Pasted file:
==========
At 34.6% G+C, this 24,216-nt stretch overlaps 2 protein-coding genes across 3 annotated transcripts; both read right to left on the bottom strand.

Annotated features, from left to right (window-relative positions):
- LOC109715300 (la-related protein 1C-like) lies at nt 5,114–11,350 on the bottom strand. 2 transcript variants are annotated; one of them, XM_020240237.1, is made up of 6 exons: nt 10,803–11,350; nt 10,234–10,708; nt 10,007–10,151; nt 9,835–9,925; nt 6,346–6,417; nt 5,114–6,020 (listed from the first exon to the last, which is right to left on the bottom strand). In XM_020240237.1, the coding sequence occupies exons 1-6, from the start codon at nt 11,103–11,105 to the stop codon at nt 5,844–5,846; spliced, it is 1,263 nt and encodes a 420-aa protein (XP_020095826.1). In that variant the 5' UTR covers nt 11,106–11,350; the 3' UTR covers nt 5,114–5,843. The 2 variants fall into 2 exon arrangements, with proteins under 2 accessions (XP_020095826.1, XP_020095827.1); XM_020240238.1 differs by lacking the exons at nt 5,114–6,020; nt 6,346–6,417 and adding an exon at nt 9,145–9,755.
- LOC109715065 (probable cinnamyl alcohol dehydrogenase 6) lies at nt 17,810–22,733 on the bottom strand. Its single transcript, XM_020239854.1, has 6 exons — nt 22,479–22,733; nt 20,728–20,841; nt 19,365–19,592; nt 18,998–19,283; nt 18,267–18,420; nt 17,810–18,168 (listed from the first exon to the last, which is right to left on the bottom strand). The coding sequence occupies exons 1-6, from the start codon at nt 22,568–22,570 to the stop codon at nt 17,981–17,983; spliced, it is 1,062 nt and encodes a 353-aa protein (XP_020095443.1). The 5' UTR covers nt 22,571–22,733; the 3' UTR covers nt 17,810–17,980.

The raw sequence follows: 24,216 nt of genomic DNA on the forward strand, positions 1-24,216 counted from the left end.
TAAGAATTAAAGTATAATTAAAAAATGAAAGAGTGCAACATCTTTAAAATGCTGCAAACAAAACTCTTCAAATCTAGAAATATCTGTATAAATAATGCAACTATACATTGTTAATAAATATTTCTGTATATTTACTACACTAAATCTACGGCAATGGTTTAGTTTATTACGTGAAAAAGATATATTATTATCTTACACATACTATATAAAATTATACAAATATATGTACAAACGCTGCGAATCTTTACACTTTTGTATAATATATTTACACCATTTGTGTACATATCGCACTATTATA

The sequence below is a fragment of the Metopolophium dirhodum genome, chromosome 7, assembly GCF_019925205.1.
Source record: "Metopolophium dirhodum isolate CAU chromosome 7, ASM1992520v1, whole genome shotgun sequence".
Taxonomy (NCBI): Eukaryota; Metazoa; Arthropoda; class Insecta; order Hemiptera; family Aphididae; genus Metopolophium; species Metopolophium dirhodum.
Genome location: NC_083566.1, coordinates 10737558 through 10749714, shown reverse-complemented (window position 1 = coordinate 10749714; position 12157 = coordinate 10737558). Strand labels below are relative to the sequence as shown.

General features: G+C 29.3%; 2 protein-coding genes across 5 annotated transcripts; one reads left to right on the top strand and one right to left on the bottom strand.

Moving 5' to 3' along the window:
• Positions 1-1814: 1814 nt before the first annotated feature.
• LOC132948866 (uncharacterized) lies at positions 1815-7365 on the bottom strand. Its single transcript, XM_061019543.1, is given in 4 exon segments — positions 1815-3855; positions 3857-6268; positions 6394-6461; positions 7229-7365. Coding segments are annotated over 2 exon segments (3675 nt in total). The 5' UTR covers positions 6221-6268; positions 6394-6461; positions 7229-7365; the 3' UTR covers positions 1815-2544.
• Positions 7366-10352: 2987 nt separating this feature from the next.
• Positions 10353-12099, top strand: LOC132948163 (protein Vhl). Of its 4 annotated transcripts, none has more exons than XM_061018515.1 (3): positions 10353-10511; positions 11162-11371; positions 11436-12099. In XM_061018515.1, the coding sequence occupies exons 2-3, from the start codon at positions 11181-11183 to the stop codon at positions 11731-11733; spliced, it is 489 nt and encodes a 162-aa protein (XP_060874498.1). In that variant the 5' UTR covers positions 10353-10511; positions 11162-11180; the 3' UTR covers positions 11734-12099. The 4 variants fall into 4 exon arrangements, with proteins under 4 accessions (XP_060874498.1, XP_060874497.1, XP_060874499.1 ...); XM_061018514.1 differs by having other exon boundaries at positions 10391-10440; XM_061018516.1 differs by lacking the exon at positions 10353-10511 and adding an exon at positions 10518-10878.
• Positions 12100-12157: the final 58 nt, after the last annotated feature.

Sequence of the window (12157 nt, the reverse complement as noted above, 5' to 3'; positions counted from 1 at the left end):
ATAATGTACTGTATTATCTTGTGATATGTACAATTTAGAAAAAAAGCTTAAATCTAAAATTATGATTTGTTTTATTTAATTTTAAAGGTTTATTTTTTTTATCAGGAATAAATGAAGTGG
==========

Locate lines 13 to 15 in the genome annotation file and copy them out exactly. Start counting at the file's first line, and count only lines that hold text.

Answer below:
• Positions 1-1814: 1814 nt before the first annotated feature.
• LOC132948866 (uncharacterized) lies at positions 1815-7365 on the bottom strand. Its single transcript, XM_061019543.1, is given in 4 exon segments — positions 1815-3855; positions 3857-6268; positions 6394-6461; positions 7229-7365. Coding segments are annotated over 2 exon segments (3675 nt in total). The 5' UTR covers positions 6221-6268; positions 6394-6461; positions 7229-7365; the 3' UTR covers positions 1815-2544.
• Positions 7366-10352: 2987 nt separating this feature from the next.